Our submission to Unit of Assessment 3 encompasses research from the Biomedical Sciences and Biomedical Engineering (BSBE) and Pharmacy Research Divisions. We carry out research on the major diseases and conditions affecting people globally and translate our discoveries into therapies and treatments to improve health and wellbeing.
Overall quality profile
We harness our strengths in fundamental and applied science to carry out research ranging from understanding the fundamental basis of disease, to how medicines can be optimally utilised, and how technology can support healthcare.
Our research is focused in the following areas:
- Neurological disorders: key areas of focus include development of cannabis-derived compounds to treat epilepsy, research in Parkinson’s disease and Alzheimer’s disease, motor neurone disease and issues related to child eye focusing problems, through to developing technologies to improve outcomes for patients with neurological disorders.
- Cardiovascular and metabolic disease: we focus on multi-disciplinary approaches to improve understanding of cardiovascular and metabolic disease development, prevention and treatment.
- Molecules and tools for health: our research ranges from fundamental science that underpins our understanding of biological targets, design of translational tools and analytical technology for diagnostics, to drug design, novel delivery systems and treatments.
- Medicine usage and prescribing behaviours: our research responds to plans for tackling the rising cost of medicines, for preventing antimicrobial resistance (AMR) and reducing medicines waste.
- Ageing and associated degenerative disease: our collaborative research seeks to further understand the cell-signalling mechanisms governing physiological process of important degenerative pathological conditions (ageing, cancer, infertility, muscular decline).
- Infectious disease and health: we focus on bacterial and viral mediators of disease with the goal of furthering understanding, treatment and control of ill health arising from infectious agents.
A broader interdisciplinary perspective is achieved via our three Interdisciplinary Research Centres:
- Institute for Cardiovascular & Metabolic Research (ICMR): focuses on work to understand the development of cardiovascular diseases, and associated obesity-related metabolic diseases.
- Centre for Integrative Neuroscience (CINN): focuses on the physiological and psychological mechanisms that underpin complex behaviour, targeting typical and atypical development across the life span, including obesity, ageing and cognitive decline.
- Institute for Food, Nutrition and Health (IFNH): brings together the University’s world-leading expertise in agriculture, food, nutrition, health and the environment to understand how improvements in food production, processing and nutrition can help deliver better diets and health.
Staff and doctoral students
We submitted 59 staff (54.92 FTE) to REF2021, including 24 Professors, 34 Associate Professors and Lecturers, 1 Research Fellow, including 6 Early Career Researchers.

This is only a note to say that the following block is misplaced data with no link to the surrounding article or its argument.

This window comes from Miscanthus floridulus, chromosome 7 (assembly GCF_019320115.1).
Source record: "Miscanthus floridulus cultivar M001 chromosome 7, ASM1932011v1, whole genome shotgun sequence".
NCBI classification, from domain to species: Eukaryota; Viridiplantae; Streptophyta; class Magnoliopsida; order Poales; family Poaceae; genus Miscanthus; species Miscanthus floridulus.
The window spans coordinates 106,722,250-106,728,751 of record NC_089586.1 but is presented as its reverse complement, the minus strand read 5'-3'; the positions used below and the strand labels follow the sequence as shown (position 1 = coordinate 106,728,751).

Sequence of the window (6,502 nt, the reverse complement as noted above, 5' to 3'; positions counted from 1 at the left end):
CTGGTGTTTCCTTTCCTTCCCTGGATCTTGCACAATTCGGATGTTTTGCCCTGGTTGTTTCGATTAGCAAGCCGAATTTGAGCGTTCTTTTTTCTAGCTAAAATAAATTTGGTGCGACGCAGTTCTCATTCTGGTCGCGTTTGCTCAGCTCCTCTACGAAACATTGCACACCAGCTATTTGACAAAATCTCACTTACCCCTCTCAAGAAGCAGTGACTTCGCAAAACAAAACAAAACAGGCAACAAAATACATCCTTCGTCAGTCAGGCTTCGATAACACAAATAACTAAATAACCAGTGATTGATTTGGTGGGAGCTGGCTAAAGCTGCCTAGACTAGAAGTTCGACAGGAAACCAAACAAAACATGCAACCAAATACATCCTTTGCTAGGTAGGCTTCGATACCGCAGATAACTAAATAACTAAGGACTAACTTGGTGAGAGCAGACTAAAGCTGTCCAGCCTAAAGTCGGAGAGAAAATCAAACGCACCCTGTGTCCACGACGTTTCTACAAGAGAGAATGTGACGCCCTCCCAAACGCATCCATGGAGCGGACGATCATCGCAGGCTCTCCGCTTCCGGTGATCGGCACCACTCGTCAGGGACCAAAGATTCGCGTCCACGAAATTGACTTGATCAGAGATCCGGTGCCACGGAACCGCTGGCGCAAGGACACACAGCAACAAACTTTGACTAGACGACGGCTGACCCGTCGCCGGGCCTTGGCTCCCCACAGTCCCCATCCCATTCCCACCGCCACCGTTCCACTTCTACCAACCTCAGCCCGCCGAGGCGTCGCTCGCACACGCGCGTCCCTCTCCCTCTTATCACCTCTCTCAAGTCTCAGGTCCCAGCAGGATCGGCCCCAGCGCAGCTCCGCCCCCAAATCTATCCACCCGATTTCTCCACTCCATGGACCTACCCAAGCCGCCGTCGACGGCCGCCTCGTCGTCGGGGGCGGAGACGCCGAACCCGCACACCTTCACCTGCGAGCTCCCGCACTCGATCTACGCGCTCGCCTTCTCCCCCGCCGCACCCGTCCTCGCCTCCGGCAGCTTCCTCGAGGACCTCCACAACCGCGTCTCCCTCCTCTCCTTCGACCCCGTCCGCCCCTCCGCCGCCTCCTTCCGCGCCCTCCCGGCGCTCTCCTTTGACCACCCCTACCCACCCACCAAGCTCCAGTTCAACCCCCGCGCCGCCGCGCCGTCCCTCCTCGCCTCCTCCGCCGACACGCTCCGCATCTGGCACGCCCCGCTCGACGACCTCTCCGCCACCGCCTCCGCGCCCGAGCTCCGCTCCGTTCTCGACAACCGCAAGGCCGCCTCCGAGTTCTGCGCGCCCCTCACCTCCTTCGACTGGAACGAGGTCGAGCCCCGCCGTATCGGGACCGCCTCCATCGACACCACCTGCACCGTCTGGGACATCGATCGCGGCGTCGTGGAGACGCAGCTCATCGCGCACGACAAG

Over the assessment period, there were 208 doctoral completions. In 2019/20 doctoral students came from 44 countries including the UK. We benefit from a Reading-led Food BioSystems BBSRC-Doctoral Training Partnership.
Research centres and partnerships
- Berkshire Healthcare NHS Foundation Trust: our links with BHFT have led us to explore medication usage in dementia and psychosis, winning funding from the Wellcome Trust, Alzheimer’s Society and Janssen Cilag Ltd, and recognition from the College of Mental Health Pharmacy, thus contributing to patient safety.
- Royal Berkshire NHS Foundation Trust: we work closely with the University Department of Cardiology at RBFT on a £1.4m BHF programme grant developing new precision medicine approaches to prevent thrombosis.
- Health Innovation Partnership: we work with the Royal Berkshire NHS Foundation Trust to improve patient care and clinical excellence. We do this through teaching and learning provision, collaborative research and its translation into clinical practice, shared facilities and jointly exploiting commercial opportunities.
- Oxford University Hospitals: our Celgene-funded (£580K) study on haemostatic function in multiple myeloma supports work in the Oxford Haemophilia and Thrombosis Centre.
Selected examples of national and international recognition between 2014 and 2020:
- The Physiological Society Bayliss-Starling Prize (Dr Patrick Lewis)
- Sir James Black Award for Contributions to Drug Discovery, British Pharmacological Society (Professor Claire Williams, Professor Gary Stephens)
- Royal Society Leverhulme Trust Senior Research Fellowship (Professor Sakthi Vaiyapuri)
- Academy of Medical Sciences Springboard Award (Dr Alice Pollitt)
- World Technology Network Award (Professor William Harwin, EUR ING Professor R. Simon Sherratt and Professor William Holderbaum as part of the EPSRC Sphere team)
Impact case studies
Examples of the impact our research has had at local, national and global levels.